Altmeyer C, Karam TK, Khalil NM, Mainardes RM (2016) Tamoxifen-loaded poly(L-lactide) nanoparticles: development, characterization and in vitro evaluation of cytotoxicity. Mater Sci Eng C 60:135–142Google Scholar
  56. 56.
    Roussaki M, Gaitanarou A, Diamanti PC, Vouyiouka S, Papaspyrides C, Kefalas P, Detsi A (2014) Encapsulation of the natural antioxidant aureusidin in biodegradable PLA nanoparticles. Polym Degrad Stab 108:182–187Google Scholar
  57. 57.
    Chu KS, Schorzman AN, Finniss MC, Bowerman CJ, Peng L, Luft JC, Madden AJ, Wang AZ, Zamboni WC, DeSimone J (2013) Nanoparticle drug loading as a design parameter to improve docetaxel pharmacokinetics and efficacy. Biomaterials 34:8424–8429PubMedGoogle Scholar
  58. 58.
    Essa S, Rabanel JM, Hildgen P (2010) Effect of polyethylene glycol (PEG) chain organization on the physicochemical properties of poly(d, l-lactide) (PLA) based nanoparticles. Eur J Pharm Biopharm 75:96–106PubMedGoogle Scholar
  59. 59.
    Jyothi NVN, Prasanna PM, Sakarkar SN, Prabha KS, Ramaiah PS, Srawan GY (2010) Microencapsulation techniques, factors influencing encapsulation efficiency. J Microencapsul 27:187–197PubMedGoogle Scholar
  60. 60.
    Sahoo SK, Panyam J, Prabha S, Labhasetwar V (2002) Residual polyvinyl alcohol associated with poly (D,L-lactide-co-glycolide) nanoparticles affects their physical properties and cellular uptake. J Control Release 82:105–114PubMedGoogle Scholar
  61. 61.
    Macias CE, Bodugoz-Senturk H, Muratoglu OK (2013) Quantification of PVA hydrogel dissolution in water and bovine serum. Polymer (Guildf) 54:724–729Google Scholar
  62. 62.
    Noguchi H, Jyodai H, Matsuzawa S (1997) Formation of poly (vinyl alcohol)–iodine complexes in solution. J Polym Sci B Polym Phys 35:1701–1709Google Scholar
  63. 63.
    Zhang Z, Feng SS (2006) The drug encapsulation efficiency, in vitro drug release, cellular uptake and cytotoxicity of paclitaxel-loaded poly(lactide)-tocopheryl polyethylene glycol succinate nanoparticles. Biomaterials 27:4025–4033PubMedGoogle Scholar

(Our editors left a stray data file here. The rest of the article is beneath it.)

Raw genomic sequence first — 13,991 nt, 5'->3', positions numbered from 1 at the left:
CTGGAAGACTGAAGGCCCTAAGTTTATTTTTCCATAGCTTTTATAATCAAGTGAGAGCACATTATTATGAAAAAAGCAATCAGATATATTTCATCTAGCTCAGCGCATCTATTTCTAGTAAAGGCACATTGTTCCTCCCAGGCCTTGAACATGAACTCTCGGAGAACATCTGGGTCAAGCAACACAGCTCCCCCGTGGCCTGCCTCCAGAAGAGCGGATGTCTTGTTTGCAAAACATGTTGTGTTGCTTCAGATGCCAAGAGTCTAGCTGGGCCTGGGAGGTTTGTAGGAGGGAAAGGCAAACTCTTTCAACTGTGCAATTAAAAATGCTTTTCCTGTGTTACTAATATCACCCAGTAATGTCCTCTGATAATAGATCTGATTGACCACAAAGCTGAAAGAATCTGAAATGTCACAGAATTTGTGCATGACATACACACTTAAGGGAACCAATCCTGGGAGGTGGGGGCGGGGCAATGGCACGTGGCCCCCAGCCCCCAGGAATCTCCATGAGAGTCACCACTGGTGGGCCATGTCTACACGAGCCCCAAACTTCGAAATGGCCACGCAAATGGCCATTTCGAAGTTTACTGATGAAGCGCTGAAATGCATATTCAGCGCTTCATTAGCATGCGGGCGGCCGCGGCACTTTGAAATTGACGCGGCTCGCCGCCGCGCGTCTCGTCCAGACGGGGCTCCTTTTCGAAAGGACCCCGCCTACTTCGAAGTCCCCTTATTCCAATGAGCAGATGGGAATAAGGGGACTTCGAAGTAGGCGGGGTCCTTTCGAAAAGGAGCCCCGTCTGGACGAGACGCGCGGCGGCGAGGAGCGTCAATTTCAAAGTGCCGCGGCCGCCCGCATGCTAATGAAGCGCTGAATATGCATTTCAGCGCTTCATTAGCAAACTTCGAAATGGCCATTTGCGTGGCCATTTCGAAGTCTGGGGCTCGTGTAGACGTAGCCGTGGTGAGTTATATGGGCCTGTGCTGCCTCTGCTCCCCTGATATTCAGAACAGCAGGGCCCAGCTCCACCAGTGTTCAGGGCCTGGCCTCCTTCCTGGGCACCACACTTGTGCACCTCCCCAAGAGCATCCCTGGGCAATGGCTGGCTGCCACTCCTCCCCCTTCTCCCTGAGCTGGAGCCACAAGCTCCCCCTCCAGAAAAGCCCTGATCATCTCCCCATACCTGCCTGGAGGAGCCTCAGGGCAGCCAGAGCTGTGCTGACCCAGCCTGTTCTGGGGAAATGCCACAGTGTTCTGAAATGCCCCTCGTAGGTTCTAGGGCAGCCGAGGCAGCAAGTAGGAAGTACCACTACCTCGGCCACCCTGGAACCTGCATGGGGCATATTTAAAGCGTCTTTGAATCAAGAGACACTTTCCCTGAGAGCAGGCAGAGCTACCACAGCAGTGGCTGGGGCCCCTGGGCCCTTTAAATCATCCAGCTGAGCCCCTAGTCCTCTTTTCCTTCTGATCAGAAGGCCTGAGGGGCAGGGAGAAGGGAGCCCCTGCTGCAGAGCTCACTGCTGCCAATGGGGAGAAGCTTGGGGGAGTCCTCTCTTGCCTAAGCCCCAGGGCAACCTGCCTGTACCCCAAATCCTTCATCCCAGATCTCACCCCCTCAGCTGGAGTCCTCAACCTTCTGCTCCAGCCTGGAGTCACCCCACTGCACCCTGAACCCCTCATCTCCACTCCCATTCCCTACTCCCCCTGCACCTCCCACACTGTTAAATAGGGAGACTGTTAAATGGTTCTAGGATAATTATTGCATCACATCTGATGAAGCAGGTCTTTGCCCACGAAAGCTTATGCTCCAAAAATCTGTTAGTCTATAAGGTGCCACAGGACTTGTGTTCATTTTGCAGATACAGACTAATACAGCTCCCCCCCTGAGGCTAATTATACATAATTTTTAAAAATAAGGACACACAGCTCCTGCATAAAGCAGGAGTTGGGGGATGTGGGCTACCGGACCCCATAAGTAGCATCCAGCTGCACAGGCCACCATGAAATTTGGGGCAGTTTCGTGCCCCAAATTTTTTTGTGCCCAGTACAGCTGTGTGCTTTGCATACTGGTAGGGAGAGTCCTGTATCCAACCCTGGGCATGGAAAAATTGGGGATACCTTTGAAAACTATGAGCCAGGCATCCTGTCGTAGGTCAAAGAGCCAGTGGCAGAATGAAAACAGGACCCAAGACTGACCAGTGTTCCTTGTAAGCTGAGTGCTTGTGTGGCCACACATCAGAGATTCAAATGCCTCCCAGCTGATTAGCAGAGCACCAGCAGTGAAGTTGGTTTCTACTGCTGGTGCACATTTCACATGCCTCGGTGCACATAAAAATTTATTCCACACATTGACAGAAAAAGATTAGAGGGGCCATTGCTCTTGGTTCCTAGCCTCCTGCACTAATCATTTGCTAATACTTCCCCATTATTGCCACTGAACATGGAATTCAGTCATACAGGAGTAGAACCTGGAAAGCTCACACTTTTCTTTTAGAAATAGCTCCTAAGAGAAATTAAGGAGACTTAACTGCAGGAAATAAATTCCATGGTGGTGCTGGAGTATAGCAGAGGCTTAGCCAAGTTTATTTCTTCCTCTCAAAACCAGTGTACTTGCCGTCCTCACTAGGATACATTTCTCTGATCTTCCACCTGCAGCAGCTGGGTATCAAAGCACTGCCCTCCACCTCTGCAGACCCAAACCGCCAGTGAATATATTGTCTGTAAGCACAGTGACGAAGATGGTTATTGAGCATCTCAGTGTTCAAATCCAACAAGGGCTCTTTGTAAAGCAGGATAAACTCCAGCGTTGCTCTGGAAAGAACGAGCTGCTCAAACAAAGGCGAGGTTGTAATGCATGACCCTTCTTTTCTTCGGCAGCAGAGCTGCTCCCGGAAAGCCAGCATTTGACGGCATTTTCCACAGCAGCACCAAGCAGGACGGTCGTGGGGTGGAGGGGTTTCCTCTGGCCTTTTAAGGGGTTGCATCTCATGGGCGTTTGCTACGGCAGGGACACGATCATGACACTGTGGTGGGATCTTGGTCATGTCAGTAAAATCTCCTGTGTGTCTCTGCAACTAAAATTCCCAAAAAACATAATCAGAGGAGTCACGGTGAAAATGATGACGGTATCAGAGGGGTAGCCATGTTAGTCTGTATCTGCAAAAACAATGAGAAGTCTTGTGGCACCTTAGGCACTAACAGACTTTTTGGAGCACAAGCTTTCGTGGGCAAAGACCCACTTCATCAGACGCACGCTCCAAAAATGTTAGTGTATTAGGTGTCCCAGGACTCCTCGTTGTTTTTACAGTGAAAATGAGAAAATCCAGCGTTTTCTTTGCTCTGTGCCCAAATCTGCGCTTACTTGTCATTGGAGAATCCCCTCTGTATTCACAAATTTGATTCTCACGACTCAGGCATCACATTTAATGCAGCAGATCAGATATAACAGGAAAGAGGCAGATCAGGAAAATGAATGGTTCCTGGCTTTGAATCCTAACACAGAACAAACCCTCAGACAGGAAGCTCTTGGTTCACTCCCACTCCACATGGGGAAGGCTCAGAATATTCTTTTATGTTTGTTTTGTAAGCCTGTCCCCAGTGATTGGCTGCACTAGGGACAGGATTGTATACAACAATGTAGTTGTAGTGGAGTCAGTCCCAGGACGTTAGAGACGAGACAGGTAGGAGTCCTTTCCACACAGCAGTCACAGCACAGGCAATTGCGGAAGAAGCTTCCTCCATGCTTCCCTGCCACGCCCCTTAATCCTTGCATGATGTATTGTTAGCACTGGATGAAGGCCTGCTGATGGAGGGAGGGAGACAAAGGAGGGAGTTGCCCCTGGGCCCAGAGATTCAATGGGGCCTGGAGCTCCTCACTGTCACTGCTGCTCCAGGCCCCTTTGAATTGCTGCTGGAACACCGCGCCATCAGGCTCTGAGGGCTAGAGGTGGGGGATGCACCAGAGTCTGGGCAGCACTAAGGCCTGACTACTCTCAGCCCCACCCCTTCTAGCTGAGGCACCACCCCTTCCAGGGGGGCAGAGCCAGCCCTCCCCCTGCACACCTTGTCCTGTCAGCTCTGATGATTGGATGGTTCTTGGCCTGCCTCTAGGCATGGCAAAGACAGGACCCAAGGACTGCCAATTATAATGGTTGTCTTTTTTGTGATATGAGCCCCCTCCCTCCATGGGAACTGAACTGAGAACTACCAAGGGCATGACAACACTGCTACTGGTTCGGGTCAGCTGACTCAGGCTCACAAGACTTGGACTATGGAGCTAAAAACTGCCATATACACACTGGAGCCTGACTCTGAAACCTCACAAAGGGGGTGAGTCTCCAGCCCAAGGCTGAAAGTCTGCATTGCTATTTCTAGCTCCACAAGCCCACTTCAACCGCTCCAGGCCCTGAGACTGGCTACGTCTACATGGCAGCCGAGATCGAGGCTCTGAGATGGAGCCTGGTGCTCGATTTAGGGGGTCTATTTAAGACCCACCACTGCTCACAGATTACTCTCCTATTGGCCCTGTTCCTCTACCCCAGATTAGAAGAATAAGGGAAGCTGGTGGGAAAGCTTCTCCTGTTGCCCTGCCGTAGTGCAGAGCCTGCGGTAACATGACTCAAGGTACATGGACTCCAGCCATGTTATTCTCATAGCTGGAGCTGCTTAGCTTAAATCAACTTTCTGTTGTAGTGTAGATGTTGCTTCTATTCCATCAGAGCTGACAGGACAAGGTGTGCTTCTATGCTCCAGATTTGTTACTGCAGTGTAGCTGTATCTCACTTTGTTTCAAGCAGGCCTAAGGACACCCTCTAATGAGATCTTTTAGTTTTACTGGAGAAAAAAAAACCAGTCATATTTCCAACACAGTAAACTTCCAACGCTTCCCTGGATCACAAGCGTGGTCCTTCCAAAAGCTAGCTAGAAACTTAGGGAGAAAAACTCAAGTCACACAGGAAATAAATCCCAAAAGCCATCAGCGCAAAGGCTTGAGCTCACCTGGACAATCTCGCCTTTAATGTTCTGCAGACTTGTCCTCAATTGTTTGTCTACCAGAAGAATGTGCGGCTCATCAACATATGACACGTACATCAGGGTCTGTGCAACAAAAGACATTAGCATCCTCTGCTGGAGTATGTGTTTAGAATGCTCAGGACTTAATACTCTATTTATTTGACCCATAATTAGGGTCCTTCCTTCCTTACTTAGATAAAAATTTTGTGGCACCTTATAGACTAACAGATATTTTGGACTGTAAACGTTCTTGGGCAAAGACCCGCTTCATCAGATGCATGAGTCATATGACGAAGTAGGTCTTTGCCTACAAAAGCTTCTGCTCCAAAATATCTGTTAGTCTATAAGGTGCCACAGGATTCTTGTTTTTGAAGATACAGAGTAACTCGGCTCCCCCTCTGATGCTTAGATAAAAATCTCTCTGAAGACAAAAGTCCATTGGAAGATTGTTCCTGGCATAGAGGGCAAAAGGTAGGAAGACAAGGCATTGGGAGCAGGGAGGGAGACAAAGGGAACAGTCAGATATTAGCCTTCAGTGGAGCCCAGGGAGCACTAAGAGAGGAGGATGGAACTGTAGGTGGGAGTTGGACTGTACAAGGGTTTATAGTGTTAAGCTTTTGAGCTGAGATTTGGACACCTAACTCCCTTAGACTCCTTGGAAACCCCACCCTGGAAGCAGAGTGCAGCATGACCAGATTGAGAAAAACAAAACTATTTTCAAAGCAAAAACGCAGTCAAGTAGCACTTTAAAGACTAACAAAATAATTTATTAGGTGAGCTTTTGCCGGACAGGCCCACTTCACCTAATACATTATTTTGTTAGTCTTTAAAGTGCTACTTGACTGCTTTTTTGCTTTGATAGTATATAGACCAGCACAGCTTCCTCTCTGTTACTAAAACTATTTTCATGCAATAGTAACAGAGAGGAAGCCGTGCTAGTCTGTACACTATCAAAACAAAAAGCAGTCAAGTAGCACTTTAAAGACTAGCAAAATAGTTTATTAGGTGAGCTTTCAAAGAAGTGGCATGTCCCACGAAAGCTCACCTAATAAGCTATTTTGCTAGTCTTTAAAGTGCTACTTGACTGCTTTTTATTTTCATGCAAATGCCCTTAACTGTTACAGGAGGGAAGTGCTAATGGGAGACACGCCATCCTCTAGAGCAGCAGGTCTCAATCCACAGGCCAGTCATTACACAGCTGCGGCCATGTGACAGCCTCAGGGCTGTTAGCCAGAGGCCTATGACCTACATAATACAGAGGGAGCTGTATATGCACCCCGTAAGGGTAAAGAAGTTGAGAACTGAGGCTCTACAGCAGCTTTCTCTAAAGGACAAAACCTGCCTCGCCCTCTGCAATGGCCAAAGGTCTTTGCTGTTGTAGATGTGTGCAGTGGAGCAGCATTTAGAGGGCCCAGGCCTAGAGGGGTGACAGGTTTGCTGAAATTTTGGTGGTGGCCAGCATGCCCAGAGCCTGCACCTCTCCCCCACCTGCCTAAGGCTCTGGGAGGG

64. 64.
    Zambaux M (1998) Influence of experimental parameters on the characteristics of poly(lactic acid) nanoparticles prepared by a double emulsion method. J Control Release 50:31–40PubMedGoogle Scholar
  65. 65.
    Da Silva-Buzanello RA, Ferro AC, Bona E, Cardozo-Filho L, de Araújo PHH, Leimann FV, Gonçalves OH (2015) Validation of an ultraviolet–visible (UV–Vis) technique for the quantitative determination of curcumin in poly(l-lactic acid) nanoparticles. Food Chem 172:99–104PubMedGoogle Scholar
  66. 66.
    Cao Y, Liu F, Chen Y, Yu T, Lou D, Guo Y, Li P, Wang Z, Ran H (2017) Drug release from core-shell PVA/silk fibroin nanoparticles fabricated by one-step electrospraying. Sci Rep 7:11913Google Scholar
  67. 67.
    Lee BK, Yun Y, Park K (2016) PLA micro- and nano-particles. Adv Drug Deliv Rev 107:176–191PubMedPubMedCentralGoogle Scholar
  68. 68.
    Araujo P (2009) Key aspects of analytical method validation and linearity evaluation. J Chromatogr B Anal Technol Biomed Life Sci 877:2224–2234Google Scholar
  69. 69.
    AOAC International (2012) Official methods of analysis of AOAC International. In: AOAC Official Methods of Analysis, in Guidelines for Standard Method Performance Requirements (Appendix F). Gaithersburg, pp 1–17Google Scholar
  70. 70.
    Procházková L, Rodríguez-Muñoz Y, Procházka J, Wanner J (2014) Simple spectrophotometric method for determination of polyvinylalcohol in different types of wastewater. Int J Environ Anal Chem 94:399–410Google Scholar

Copyright information

© Springer-Verlag GmbH Germany, part of Springer Nature 2019

Authors and Affiliations

  1. 1.Departamento de Ciências Exatas e TecnológicasUniversidade Estadual de Santa CruzIlhéusBrazil
  2. 2.Departamento de Química Fundamental, Instituto de QuímicaUniversidade de São PauloSão PauloBrazil

Personalised recommendations